-- Harada Roshi, opening talk,
Rohatsu Sesshin, Sogenji Monastery, 2011
— Chögyam Trungpa, The Myth of Freedom
|My Little Corner of the World|
Generally, at least once a night, I have to roll out of bed and walk a few steps into the adjoining room. There, I participate in one aspect of this Grand Recyling Project known in some circles as Samsara.
Then, depending on a multitude of factors ranging from things like phases of the moon, to what happens to be on my mind that particular moment, I usually plop right back into bed and meditate back to sleep, often catching a few dream bubbles along the way.
Sometimes, something else happens.
Last night, as I crawled into bed, I heard the winds howling outside the window. I then felt a bit of coolness on my skin as a draft found its way under the blanket that hangs over the window alongside my bed for nights like these.
Curious, I pulled a corner of the blanket up to take a peek.
Outside the windows, the stark silhouettes of winter's barren trees danced wildly in the moonlight as their shadows mirrored their moves across the blue-white snow of the yard behind the gardens. Under the influence of a brilliant moon that was only a sliver past full, the surreal world outside the window was luminous. It seemed to glow from within.
I was awestruck.
Thoughts, being incapable of grasping the majesty of the moment, became irrelevant. They just went on their merry way unattended -- leaving wonder in their wake. I was all eyes and ears.
Transfixed, I don't know how long I was present for that particular miracle before I let the blanket fall back across the window, rolled over, and returned to sleep through feelings of wordless wonder and soft, sleepy delight.
As beautiful as the scene outside my window was last night, I also know the stark reality. It was brutally cold out there. According to the National Weather Service, the raw temperature at 4 a.m at a small airport near here was -13°F. The windchill was -22°. Given different circumstances, that scene I gazed at outside the window wouldn't be delightful. It would be deadly.
Yet, in the grand scope of things, it is always like that, right?
Although we don't like to face it, Life itself is a deadly proposition. Without exception, our life is a terminal condition. Nobody gets outta here alive.
A Matter of Life and Death
Just as certainly as we each were born, each of us will die. Most of us have grown up in a society that tries to assiduously avoid that piece of information. As a result, an incredible amount of psychic energy is bottled up in repressed fear and grief, or dissipated in vicarious "entertainment" and adrenaline rush "recreation".
As it is, many of us continue to scurry ahead. The denial of death creates an incredible lack of perspective -- and focus. A lot of mindless activity, pettiness, and unnecessary foofaraw would dissolve immediately if the Big Picture were brought into view. When we fast-forward ahead to see that the screen reads THE END, we can decide, in that very moment, whether we are playing the current scene in a way that makes any sense at all.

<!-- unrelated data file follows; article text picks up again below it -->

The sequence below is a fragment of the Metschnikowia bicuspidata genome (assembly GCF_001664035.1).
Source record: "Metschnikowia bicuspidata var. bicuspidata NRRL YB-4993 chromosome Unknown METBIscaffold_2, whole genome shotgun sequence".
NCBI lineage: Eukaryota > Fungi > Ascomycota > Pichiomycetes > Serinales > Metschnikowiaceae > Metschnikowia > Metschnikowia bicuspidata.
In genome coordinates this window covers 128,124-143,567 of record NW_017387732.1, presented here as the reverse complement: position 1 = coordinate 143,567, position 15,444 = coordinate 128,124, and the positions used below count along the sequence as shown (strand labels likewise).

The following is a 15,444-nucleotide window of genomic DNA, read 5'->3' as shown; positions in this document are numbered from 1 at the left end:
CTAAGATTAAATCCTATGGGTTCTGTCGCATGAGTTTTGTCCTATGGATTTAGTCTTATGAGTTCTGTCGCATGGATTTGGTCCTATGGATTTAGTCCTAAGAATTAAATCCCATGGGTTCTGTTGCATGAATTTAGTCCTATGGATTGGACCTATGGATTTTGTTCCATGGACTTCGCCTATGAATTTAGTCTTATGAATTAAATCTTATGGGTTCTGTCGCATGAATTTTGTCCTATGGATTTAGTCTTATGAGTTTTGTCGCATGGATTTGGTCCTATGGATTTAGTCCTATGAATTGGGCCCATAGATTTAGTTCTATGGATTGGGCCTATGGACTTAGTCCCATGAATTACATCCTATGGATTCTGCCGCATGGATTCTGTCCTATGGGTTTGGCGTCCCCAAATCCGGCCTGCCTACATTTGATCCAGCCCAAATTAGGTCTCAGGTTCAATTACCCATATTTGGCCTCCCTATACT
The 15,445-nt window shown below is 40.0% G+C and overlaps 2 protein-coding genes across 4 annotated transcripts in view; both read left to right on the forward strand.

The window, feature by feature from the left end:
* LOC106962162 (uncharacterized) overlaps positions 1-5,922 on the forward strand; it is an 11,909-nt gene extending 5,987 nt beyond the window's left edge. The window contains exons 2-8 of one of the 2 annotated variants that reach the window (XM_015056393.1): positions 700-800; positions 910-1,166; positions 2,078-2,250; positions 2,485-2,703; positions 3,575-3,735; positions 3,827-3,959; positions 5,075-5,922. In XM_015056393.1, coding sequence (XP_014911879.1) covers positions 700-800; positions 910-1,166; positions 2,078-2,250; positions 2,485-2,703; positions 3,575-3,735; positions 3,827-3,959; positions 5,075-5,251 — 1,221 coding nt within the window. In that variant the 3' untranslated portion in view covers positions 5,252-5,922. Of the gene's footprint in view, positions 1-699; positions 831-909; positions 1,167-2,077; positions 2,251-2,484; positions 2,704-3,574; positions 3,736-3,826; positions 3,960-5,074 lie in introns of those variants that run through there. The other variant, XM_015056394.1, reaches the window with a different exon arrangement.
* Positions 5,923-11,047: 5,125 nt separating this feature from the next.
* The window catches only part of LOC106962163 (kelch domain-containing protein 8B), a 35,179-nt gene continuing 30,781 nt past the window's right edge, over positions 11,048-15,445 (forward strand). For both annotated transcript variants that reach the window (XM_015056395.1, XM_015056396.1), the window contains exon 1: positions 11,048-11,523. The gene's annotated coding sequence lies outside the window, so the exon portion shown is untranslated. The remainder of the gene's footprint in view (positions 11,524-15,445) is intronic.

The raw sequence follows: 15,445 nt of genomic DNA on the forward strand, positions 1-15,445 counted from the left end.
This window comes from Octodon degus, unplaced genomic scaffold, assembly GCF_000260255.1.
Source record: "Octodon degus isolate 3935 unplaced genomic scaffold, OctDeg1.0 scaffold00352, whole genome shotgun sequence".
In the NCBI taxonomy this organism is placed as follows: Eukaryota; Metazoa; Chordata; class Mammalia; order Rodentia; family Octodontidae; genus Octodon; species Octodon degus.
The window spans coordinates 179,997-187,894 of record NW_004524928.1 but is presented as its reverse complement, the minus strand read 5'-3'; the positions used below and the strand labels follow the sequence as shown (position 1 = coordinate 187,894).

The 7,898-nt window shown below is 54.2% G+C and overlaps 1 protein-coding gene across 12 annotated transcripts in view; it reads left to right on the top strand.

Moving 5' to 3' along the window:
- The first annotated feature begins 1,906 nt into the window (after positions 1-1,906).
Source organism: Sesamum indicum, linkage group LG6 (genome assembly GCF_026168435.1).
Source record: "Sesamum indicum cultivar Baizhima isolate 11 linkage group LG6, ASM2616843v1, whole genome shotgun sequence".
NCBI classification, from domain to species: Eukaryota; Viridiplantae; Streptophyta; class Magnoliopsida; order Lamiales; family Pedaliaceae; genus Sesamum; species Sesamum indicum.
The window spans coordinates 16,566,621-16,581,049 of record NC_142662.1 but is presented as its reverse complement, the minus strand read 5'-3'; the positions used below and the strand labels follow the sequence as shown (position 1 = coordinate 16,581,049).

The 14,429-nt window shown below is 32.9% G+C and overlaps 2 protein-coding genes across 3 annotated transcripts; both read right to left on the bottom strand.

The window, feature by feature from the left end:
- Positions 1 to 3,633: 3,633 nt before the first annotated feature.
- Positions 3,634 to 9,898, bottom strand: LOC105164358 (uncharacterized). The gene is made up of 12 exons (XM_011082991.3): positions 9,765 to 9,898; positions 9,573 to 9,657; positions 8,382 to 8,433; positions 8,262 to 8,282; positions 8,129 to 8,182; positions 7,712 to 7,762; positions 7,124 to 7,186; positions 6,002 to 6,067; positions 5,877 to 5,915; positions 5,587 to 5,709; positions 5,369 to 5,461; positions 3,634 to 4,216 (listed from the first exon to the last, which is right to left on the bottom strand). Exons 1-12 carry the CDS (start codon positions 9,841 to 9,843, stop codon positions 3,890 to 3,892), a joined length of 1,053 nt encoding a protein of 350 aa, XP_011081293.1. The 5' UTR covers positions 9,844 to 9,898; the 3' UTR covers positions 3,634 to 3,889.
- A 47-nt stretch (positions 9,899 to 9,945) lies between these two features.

In the Buddhist tradition, the inevitability of Death is seen as a fundamental truth that, once faced, enlarges and deepens our motivation and capacity to realize our True Nature. Reminders are widespread among the chants and teachings of the various schools.
When I was in residence at Zen Mountain Monastery years ago, the Eno (chant leader) would recite the Evening Gatha at the end of each day's final meditation service. With dark eyes flashing, she ardently delivered the traditional exhortation:
Life and Death are of supreme importance.
Time swiftly passes by and opportunity is lost.
Each of us should strive to awaken!
Awaken! Take heed.
Do not squander your life.
|The Zendo at Zen Mountain Monastery|
I Practice because it's a matter of Life and Death.
Rather than freak me out, this realization now elicits a commitment and discipline that flows from something so deep in my heart that it is beyond me. A Truth beyond words, I call it One Love these days. Others, simply call it Life.
In its embrace, I'm blessed with Great Delight and Clarity at times -- and plenty of opportunity to explore my own ignorance, angst, and confusion at other times. More and more, although different, those moments are experienced as the warp and woof of the same Grand Tapestry. At this stage of journey, I realize that all I can do is weave together the various strands with as much diligence and kindness as I can muster each moment. It's all Practice.
I can live -- and die -- with that.
Originally Posted, January 2015. Revised.